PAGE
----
The Manitowoc Common Council voted to extend health care benefits to the registered domestic partners of city employees, joining a growing number of small cities in Wisconsin that are creating fairer workplaces for their gay and lesbian workers.
Manitowoc councilmembers voted 5 to 4 in favor of adopting a new policy that will provide same-sex couples with the same employment benefits as married heterosexual couples.
Not a single person spoke against the domestic partnership policy during the March 20 common council meeting, said Fair Wisconsin executive director Katie Belanger. She worked with Mayor Justin Nickels, Ald. Matt Kadow and other members of the common council to coordinate passage of the measure.
The Manitowoc Common Council was spurred into action on the issue after Racine adopted a domestic partnership policy earlier this month. The vote in that city was 10 to 4.
Appleton’s elected officials enacted a partnership policy last fall, overcoming stiff resistance from right-wing Christians affiliated with Julaine Appling. The head of Wisconsin Family Action, Appling is the lead plaintiff in a lawsuit to overturn the state’s domestic partnership registry.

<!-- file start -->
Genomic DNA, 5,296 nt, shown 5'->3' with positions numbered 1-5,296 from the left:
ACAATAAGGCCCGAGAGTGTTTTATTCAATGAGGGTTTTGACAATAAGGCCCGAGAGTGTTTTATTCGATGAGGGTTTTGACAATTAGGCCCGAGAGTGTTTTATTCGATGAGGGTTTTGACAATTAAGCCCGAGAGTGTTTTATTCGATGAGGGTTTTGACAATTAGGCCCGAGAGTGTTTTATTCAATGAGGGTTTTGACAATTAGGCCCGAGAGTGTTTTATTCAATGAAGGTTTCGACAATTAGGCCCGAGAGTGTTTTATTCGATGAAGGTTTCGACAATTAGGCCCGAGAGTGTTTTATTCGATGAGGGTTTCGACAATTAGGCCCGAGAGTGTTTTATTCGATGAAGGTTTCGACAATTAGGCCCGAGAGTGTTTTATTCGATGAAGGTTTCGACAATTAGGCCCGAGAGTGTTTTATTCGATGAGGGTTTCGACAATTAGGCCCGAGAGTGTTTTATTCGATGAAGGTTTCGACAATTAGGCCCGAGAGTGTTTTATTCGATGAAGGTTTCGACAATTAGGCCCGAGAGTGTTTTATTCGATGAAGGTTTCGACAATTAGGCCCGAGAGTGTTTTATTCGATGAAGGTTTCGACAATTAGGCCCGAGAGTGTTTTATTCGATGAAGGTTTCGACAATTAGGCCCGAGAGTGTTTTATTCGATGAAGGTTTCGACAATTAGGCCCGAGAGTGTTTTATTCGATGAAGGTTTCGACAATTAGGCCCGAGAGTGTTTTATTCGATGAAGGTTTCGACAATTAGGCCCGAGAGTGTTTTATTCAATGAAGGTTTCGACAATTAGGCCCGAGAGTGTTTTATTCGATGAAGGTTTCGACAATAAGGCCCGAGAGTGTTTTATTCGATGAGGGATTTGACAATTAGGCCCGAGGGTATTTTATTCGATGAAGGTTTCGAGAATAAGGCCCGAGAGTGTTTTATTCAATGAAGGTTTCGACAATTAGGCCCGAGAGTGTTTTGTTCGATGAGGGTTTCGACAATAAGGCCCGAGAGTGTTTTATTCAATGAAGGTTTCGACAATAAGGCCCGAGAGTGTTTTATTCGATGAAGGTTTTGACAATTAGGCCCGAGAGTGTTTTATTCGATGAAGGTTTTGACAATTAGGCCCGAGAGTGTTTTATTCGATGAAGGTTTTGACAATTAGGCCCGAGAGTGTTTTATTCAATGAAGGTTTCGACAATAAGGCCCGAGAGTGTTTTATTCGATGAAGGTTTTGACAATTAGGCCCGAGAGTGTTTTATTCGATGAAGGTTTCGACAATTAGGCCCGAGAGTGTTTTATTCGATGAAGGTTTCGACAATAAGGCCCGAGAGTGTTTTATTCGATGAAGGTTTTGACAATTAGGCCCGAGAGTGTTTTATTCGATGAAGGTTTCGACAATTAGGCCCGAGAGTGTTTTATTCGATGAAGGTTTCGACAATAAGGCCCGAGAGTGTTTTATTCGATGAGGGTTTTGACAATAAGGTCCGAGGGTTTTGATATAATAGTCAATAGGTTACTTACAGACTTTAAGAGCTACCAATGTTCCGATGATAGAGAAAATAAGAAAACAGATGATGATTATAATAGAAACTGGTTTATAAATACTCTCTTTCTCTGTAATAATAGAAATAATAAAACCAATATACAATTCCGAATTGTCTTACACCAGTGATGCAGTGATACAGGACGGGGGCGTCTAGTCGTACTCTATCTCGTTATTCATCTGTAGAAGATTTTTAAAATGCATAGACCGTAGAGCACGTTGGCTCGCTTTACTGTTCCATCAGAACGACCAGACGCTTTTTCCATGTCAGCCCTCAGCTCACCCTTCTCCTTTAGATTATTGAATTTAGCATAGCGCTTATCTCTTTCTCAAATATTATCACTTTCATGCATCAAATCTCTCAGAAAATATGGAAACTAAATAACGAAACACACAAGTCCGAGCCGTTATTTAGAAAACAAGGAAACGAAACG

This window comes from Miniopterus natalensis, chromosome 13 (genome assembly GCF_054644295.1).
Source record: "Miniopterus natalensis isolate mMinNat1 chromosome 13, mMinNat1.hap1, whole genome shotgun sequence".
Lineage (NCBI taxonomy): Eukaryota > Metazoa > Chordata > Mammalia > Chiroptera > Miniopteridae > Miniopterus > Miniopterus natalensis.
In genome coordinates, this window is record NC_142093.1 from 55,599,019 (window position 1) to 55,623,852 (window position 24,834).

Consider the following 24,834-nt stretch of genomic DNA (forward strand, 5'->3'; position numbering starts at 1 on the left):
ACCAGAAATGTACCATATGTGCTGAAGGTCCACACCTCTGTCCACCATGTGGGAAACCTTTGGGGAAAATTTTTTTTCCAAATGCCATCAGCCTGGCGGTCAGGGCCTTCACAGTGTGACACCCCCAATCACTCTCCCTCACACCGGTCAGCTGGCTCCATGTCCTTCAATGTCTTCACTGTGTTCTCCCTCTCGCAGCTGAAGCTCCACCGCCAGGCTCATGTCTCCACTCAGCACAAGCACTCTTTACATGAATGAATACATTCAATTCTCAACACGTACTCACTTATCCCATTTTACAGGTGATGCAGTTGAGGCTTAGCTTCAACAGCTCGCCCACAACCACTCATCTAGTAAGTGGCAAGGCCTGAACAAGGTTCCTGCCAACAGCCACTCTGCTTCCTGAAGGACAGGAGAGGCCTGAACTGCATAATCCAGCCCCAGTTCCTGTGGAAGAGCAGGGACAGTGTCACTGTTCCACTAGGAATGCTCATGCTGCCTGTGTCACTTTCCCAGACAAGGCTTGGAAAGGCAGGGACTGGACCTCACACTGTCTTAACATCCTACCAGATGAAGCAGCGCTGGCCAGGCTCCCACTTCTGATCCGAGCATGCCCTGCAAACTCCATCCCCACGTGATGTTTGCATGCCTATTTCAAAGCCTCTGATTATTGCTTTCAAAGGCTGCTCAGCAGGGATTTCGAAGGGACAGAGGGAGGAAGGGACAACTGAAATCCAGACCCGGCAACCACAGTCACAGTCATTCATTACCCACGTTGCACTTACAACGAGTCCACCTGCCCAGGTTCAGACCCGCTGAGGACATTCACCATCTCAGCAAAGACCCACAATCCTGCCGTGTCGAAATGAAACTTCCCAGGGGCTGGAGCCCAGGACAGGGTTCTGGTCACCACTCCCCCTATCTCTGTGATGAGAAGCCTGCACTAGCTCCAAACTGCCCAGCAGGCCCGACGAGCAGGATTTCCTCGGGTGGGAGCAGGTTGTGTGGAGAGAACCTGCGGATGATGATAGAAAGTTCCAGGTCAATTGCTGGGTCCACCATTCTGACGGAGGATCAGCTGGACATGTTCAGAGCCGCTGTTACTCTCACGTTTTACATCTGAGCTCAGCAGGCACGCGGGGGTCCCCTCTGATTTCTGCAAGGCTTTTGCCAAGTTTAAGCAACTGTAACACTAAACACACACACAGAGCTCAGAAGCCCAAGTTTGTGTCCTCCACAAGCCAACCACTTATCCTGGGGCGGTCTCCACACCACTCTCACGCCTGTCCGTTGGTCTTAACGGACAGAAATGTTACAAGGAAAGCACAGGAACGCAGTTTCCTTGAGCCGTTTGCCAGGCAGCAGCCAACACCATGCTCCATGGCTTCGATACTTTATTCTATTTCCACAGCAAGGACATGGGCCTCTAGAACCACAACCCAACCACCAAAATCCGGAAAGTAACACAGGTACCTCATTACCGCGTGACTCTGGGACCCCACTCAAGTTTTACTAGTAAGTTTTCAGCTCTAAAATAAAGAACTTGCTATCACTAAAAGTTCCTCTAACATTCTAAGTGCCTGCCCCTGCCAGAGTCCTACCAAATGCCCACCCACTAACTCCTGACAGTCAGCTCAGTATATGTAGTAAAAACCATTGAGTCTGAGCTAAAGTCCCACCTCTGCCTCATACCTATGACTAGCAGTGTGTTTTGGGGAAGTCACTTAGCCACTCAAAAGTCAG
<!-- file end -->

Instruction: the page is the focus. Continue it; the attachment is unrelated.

Ironically, the never-married Appling lives with a longtime, also never-married female companion in a home the two own together in Watertown.
Belanger said the state’s domestic partnership registry has facilitated the adoption of laws and policies extending employment benefits to same-sex couples in the state.
“It is definitely a very strong tool for communities to use,” Belanger said. “With couples having the ability to go to their county clerk and register their relationships, the process is streamlined for cities’ human resource departments. The qualification process is already set for them.”
Belanger said the recent enactments of domestic partnership polices show “that there is real momentum around how these cities are investing in their future.”
“We’ve got these amazing local leaders who are looking ahead and seeing that building an inclusive workplace is what they need to do to remain competitive – to bring people to their cities and hire the most talented workers,” Belanger said.
Janesville was scheduled to take up a domestic partner benefit policy in February, but Alder Yuri Rashkin, who was originally a sponsor, successfully moved to postpone consideration of the policy until May. That’s when the city begins its budgeting process for the next fiscal year.
But Janesville Common Council did vote unanimously to extend family funeral leave benefits to city workers who lose a same-sex partner, an incremental move toward equality according to Belanger.
Janesville Alder Sam Liebert is committed to moving the domestic partnership proposal forward,” Belanger said.
Liebert and Rashkin are two of four candidates seeking the Democratic nomination to run for the Assembly in the 44th District. The primary election in that race is Aug. 14.